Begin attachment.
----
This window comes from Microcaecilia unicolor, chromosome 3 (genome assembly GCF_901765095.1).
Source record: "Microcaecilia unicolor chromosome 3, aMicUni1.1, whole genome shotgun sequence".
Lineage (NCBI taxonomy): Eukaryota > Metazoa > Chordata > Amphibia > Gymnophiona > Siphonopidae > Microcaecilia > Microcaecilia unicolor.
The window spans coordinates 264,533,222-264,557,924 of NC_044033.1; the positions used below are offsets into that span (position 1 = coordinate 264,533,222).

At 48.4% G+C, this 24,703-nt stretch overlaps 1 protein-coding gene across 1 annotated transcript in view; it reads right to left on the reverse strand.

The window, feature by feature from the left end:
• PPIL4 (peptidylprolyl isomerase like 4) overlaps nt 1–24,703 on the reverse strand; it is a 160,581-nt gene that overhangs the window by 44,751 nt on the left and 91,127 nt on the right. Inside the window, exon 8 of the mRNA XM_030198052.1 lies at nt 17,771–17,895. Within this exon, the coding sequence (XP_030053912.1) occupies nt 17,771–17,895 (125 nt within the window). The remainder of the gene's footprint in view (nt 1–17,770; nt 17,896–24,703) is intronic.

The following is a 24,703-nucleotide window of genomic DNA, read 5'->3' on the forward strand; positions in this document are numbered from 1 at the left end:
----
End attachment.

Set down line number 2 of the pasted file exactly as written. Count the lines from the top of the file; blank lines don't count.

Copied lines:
Source record: "Microcaecilia unicolor chromosome 3, aMicUni1.1, whole genome shotgun sequence".